The entrance hall was quiet and empty. Miranda frowned, glancing around for the usual clusters of servants and officials, but there was no sign of them. She quickened her pace, trotting across the polished marble to the arched doorway that led to the throne room. As she rounded the corner, what she saw stopped her dead in her tracks. The entire servant population of castle Allaze, from the stable boys to the chambermaids, was crammed into the great hall that led to the throne room. They were crowded in, shoulder to shoulder, filling the hall to bursting.
Miranda stared bewildered at the wall of backs blocking their way. “All right,” she sighed, slumping against the wall, “I give up. What is going on?”
Marion hurried forward, tapping the shoulder of a man at the back of the crowd wearing a blacksmith’s leather apron to ask what was happening.
“Didn’t ya hear?” the man said. “Lord Renaud’s back.”
Marion’s face went white as cheese. She thanked the man and hurried back to Miranda. “Lord Renaud is back,” she whispered.
“So I heard,” Miranda said. “But let’s assume for the moment that I know nothing about this country. Who is Lord Renaud?”
“King Henrith’s older brother.”
“Older brother?” Miranda frowned in confusion. “Is he a bastard or something?”
“Of course not!” Marion looked mortified.
“Then why did Henrith become king, and not him?” None of the research she’d done on Mellinor had mentioned any variance in the normal lines of succession. Of course, she hadn’t had time to do much research in her rush to beat Eli.
“Lord Renaud was first in line for the throne, but then there were, um”—she glanced pointedly at Miranda’s rings—“problems.”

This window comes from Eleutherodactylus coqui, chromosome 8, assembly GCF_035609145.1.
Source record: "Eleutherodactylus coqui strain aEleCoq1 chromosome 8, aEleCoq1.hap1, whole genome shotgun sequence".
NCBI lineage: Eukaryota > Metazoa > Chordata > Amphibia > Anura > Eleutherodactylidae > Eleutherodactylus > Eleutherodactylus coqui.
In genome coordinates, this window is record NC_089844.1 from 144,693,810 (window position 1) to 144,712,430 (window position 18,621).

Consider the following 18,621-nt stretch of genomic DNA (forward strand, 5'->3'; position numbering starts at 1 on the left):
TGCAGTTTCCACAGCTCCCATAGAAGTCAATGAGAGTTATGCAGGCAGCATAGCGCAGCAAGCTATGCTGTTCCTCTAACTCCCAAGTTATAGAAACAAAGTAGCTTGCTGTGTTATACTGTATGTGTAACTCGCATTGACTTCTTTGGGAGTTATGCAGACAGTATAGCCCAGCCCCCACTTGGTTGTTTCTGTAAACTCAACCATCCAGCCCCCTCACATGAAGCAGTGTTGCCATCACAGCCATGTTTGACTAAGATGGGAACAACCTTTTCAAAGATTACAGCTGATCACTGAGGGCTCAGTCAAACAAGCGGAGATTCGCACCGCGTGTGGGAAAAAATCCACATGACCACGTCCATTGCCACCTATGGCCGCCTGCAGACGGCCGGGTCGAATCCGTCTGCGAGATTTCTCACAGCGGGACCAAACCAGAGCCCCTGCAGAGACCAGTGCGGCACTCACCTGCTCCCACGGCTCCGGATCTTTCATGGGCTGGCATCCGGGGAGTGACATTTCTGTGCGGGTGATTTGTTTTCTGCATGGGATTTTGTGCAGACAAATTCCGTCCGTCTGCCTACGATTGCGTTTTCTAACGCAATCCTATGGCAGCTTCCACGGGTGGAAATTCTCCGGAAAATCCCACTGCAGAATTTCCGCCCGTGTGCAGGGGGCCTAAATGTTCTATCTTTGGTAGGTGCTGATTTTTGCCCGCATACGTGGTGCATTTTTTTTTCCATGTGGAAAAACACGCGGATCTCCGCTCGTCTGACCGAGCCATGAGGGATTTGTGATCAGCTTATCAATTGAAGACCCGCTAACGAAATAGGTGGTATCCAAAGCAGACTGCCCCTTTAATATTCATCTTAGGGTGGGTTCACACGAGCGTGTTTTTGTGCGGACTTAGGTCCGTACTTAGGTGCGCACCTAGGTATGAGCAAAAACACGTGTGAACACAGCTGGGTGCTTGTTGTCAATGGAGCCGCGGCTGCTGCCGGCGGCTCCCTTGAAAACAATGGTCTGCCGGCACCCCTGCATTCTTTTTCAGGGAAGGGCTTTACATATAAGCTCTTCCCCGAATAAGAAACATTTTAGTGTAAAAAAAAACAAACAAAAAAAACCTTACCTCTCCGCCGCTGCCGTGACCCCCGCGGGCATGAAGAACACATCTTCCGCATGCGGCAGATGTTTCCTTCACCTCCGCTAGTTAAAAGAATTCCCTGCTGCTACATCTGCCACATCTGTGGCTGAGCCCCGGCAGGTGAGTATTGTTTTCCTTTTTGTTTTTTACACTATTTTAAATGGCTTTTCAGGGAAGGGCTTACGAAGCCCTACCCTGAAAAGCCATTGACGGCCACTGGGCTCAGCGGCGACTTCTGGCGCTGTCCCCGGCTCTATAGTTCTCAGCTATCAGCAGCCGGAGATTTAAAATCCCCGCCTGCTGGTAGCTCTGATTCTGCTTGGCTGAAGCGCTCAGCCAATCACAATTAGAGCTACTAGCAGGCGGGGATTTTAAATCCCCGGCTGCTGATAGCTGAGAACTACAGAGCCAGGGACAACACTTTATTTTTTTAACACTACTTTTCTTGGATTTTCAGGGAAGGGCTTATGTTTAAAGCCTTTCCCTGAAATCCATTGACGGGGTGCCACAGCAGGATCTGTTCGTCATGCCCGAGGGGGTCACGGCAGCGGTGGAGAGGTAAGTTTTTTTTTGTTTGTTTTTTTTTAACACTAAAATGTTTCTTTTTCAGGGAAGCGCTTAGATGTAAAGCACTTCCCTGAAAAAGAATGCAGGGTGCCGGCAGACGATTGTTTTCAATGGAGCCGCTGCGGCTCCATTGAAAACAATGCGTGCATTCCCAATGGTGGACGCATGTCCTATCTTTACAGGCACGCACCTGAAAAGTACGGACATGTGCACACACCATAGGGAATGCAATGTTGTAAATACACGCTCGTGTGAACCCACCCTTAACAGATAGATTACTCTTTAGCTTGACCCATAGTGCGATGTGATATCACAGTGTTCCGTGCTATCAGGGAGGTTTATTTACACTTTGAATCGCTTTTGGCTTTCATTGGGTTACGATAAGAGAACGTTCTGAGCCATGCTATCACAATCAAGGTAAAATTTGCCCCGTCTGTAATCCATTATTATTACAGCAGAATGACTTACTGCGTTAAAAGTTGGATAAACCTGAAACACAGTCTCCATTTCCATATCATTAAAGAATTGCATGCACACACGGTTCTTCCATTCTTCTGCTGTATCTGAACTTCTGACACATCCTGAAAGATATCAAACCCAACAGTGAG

“I see,” Miranda said quietly, following her gaze. “You know, in most countries, having a wizard in the royal family is considered a blessing.” Marion winced at the coldness in her voice. “He was banished as a child, then?”
Marion shook her head. “That’s usually the way, but not this time. You see, no one knew he was a wizard until a few days after the prince’s sixteenth birthday. The old king was furious when he found out, of course, and he banished Lord Renaud to the desert on the southern edge of Mellinor.”
“Sixteen is far too old for a manifestation,” Miranda said, drumming her fingers against the stone doorway. “A wizard child can hear spirits from birth. It’s obvious by the time they can talk that something is off. A prince, especially an heir to the throne, is hardly raised in obscurity. How did no one know?”
“The queen covered up for him,” Marion said sadly. “It was no secret that she loved him the most. She wouldn’t let the servants near him. She took care of him herself, dressed him and mended his clothes, prepared his meals, and so forth. We assumed it was because Renaud was the crown prince, since she never did any of that for Henrith. Now, of course, we know the real reason.”
Miranda arched an eyebrow. “So how did it come to light?”
“The queen had a weak heart,” Marion said sadly. “It got worse as she grew older, and finally there was nothing the doctors could do. She died on Renaud’s birthday. They say the prince went mad with grief after that, his mother had been his whole world, and with him going on like that, there was no hiding what he was. He was banished before the week was out, and Henrith was made crown prince in his place.” Marion leaned on the wall beside Miranda. “Of course, this all happened years ago, well before I came to the palace. I’ve seen Lord Renaud only once, when the king drove him out of the city.”